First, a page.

• Growing corps tend to be newer and larger.
  • Growing corps tend to have a vision in place and to be reaching out through strong community advertising about programs that really matter to people.
  • Growing corps are more likely to have a strategy for reaching social service clients than non-growing corps.
  • Growing corps are more likely to be offering discipleship training, and to be moving new people into leadership positions.

Ouch #4: Are we a church or a social service agency?

Yet the obstacles to growth in many corps are real. Four themes rose to the top when leaders were asked to isolate obstacles to growth in their corps. They included facility restraints, a lack of well-trained or consistent leadership, community perceptions, and spiritual issues within the corps.

On this issue of community perception, it is significant that two-thirds of all the respondents believed that the biggest obstacle to their corps’ growth is that people in the community think that they are a social service agency–not a church. This is not news to most. Over the past several decades social service ministry and corps ministry have become increasingly separate–a far cry from the roots of The Salvation Army and the Founder’s vision. The challenge facing every corps is to develop a seamless approach to the mission of The Salvation Army so that corps and social service ministry are totally aligned.

The tension is this–Most corps touch many hundreds, maybe thousands of lives each year through social services. But not all of our corps are intentional in sharing the gospel with social service clients. While, on one hand, 52% of the Salvationists surveyed said that their corps had a program for reaching out to social service clients, the rest weren’t sure or said their corps had no such strategy. Officers, on the other hand, did not answer the same way. Approximately 80% said their corps does have an outreach program to social service clients, while 21% said they did not.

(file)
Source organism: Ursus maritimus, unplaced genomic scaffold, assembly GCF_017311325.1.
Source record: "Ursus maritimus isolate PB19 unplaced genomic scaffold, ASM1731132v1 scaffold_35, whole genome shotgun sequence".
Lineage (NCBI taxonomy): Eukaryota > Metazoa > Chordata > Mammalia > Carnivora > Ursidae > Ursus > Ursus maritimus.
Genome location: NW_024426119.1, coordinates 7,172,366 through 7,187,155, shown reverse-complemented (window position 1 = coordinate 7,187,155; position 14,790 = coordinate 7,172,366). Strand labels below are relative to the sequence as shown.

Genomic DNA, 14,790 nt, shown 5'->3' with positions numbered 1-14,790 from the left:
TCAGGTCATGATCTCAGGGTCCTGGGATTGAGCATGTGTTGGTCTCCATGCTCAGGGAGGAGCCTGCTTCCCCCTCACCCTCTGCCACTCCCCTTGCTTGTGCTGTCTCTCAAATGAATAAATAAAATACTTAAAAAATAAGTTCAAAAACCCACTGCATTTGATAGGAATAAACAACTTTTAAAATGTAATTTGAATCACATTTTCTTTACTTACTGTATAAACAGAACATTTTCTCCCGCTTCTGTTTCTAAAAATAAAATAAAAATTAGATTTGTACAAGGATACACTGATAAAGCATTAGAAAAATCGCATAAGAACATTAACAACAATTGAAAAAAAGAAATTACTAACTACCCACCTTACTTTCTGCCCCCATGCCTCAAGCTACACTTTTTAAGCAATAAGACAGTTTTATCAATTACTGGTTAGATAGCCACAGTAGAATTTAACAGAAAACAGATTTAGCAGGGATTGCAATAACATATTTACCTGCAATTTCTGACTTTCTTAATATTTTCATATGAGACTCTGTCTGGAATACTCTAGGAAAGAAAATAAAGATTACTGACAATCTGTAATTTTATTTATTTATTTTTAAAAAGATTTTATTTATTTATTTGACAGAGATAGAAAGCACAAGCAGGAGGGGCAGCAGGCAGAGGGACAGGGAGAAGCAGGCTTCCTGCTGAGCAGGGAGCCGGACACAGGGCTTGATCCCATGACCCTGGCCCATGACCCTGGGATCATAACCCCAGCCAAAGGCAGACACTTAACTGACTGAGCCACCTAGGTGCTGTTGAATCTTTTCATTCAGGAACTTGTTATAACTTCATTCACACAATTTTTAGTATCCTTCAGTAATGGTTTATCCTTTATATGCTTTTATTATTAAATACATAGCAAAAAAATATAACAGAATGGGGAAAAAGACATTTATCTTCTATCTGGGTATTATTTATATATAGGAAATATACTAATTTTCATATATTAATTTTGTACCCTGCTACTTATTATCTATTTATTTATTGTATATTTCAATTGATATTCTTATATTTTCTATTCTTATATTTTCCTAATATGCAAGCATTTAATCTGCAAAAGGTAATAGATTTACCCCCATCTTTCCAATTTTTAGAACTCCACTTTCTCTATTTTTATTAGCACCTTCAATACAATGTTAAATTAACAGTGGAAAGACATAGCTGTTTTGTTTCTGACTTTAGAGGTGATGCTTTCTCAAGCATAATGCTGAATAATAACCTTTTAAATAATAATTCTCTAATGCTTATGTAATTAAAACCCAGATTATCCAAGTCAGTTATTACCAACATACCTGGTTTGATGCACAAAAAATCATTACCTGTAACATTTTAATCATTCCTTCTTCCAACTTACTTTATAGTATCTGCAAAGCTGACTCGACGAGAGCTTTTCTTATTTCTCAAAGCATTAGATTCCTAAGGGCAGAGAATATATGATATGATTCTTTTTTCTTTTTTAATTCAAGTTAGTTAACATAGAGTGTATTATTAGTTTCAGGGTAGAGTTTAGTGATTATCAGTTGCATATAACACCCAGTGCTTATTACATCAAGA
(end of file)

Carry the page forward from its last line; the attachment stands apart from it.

No doubt the reality lies somewhere between these two impressions. Wherever the truth may be, if there is even one corps in the territory that is not intentional in reaching social service clients with the Gospel of Jesus Christ, it is one corps too many.

Where Do We Go from Here?

The results of this survey will continue to serve leadership in the months to come and will be an invaluable help to the recently-appointed Guiding Coalition that will be meeting throughout the next year. One of the tasks of this Guiding Coalition, which is made up of representatives from across the territory, is to compile vision statements developed by each corps. Throughout the fall, meetings and rallies in each division will provide an opportunity for people in every corps to talk as they work through a Vision Discovery Kit. The end result will be framing a vision for ministry in the territory in the year 2000 and beyond.

It goes without saying that surveys such as this one have little or no impact in ministries when leaders choose to ignore the results and set the results on the shelf. We are confident that this won’t happen in the Western Territory, since the survey results will impact decisions regarding future programs in the months to come.

Commissioner David Edwards said, “We went into this survey research process with the desire not to take a sample of the territory, but to do a census. The fact that over 7,267 Salvationists and over 500 officers participated tells me that we accomplished our objective. We are taking the results of this survey very seriously, and I can assure the territory that in the days to come, these findings will help us make some strategic decisions. Our goal would be that every service that the divisions and the territory provide for the local corps will truly help them achieve the spiritual vitality that God desires for their ministry efforts.”



Click below to view a selection of graphs based on survey results

 

  1. Cultural Diversity of our Corps
  2. What We Appreciate Most About our Corps
  3. Daily Life Issues Attenders Would Like More Information On
  4. Characteristics of Growing Corps